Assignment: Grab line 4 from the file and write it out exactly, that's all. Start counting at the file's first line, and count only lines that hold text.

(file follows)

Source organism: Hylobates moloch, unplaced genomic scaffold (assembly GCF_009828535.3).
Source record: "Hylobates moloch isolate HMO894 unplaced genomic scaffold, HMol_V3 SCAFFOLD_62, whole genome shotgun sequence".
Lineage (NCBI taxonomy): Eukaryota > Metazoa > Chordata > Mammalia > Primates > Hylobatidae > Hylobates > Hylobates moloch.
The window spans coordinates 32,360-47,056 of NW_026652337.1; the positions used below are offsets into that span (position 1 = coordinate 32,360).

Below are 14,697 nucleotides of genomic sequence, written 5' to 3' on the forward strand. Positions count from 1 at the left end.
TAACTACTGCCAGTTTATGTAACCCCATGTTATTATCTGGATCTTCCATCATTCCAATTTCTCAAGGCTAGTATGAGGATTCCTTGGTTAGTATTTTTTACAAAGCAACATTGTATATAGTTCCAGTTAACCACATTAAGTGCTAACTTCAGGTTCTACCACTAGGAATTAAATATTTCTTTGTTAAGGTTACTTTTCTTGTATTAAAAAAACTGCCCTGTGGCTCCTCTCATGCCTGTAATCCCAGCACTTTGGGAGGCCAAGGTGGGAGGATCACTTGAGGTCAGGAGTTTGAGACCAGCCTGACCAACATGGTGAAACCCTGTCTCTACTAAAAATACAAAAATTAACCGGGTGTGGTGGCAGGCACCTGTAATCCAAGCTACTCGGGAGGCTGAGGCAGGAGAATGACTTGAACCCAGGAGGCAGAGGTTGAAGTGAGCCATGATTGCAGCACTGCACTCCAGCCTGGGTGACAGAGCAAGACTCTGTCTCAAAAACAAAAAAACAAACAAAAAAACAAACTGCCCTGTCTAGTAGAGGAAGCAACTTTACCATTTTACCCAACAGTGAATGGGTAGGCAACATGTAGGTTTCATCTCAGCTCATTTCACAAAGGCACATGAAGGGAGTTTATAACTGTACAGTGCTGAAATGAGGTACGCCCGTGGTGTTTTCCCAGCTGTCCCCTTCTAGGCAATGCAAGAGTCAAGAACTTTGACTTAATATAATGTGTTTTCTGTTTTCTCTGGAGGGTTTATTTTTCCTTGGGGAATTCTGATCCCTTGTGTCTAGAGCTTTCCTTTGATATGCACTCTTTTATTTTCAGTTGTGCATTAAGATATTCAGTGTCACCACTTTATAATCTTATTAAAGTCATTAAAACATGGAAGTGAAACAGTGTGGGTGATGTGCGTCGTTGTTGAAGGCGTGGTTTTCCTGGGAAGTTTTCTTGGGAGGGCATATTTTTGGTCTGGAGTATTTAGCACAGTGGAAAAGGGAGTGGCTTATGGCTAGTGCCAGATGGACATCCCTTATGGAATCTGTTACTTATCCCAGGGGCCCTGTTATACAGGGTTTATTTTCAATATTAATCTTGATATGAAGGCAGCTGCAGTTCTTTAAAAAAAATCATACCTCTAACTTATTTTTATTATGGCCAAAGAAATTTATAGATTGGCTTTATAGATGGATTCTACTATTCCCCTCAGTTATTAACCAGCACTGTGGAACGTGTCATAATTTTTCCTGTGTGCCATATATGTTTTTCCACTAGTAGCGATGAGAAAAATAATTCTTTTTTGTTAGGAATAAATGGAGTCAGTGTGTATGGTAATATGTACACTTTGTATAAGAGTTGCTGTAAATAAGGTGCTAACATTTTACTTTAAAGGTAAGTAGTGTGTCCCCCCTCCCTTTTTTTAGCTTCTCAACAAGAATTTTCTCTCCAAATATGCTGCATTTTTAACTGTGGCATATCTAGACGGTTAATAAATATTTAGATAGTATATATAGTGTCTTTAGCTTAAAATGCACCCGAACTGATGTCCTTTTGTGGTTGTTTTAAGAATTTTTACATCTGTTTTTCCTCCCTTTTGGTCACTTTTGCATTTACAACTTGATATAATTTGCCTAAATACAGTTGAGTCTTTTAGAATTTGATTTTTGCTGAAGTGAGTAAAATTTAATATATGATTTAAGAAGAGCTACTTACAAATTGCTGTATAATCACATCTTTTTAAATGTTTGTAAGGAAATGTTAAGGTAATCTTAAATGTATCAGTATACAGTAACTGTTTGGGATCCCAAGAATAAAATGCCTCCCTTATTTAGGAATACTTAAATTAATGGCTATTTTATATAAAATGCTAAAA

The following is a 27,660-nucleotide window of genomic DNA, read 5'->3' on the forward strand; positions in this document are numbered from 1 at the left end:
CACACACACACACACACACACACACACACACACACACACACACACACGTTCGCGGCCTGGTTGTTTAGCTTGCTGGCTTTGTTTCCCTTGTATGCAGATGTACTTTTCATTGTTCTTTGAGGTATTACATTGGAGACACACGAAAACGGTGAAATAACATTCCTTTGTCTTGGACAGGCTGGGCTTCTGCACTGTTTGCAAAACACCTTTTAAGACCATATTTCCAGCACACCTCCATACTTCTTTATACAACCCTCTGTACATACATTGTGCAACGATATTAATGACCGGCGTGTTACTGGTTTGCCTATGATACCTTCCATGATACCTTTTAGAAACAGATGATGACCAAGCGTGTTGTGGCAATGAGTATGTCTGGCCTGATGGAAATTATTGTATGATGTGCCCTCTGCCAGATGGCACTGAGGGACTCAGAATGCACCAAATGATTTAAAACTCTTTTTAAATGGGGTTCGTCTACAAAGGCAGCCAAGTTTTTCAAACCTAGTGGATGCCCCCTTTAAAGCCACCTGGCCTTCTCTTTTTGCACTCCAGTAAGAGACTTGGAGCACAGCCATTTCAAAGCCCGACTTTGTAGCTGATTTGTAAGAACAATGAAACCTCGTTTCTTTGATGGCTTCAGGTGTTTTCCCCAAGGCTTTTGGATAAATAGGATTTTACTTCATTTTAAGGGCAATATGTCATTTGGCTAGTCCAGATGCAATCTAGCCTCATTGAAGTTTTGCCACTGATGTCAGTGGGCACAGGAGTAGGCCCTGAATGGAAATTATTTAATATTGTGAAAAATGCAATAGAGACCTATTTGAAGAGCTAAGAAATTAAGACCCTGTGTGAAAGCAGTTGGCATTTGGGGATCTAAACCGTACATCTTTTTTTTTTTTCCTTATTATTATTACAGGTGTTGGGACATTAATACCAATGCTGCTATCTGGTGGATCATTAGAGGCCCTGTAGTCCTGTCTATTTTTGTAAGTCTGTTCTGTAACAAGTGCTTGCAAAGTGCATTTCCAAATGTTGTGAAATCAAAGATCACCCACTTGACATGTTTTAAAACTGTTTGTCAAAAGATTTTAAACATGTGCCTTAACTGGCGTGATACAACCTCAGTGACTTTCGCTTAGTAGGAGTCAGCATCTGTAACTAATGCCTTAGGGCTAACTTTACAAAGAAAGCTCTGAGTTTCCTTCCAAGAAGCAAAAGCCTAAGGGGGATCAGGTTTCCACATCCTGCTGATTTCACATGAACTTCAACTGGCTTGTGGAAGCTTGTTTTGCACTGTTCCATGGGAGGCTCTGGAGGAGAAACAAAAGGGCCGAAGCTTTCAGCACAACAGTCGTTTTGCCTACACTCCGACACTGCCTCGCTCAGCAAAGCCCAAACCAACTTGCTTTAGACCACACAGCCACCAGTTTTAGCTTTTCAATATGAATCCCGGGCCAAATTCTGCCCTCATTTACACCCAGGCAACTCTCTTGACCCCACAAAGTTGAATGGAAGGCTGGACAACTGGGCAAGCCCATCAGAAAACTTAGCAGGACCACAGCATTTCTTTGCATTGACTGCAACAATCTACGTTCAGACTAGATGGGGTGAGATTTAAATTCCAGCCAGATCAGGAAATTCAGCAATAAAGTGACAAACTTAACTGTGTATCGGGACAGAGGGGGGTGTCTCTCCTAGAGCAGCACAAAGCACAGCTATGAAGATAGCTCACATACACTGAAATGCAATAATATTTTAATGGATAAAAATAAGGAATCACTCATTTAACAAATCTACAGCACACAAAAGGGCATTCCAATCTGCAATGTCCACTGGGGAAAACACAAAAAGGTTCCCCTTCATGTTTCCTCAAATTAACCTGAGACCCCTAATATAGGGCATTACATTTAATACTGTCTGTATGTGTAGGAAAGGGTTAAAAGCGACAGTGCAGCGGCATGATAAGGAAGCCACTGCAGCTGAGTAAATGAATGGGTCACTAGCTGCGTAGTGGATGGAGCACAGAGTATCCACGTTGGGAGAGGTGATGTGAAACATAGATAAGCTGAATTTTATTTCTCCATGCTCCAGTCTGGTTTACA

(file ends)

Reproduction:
The window spans coordinates 32,360-47,056 of NW_026652337.1; the positions used below are offsets into that span (position 1 = coordinate 32,360).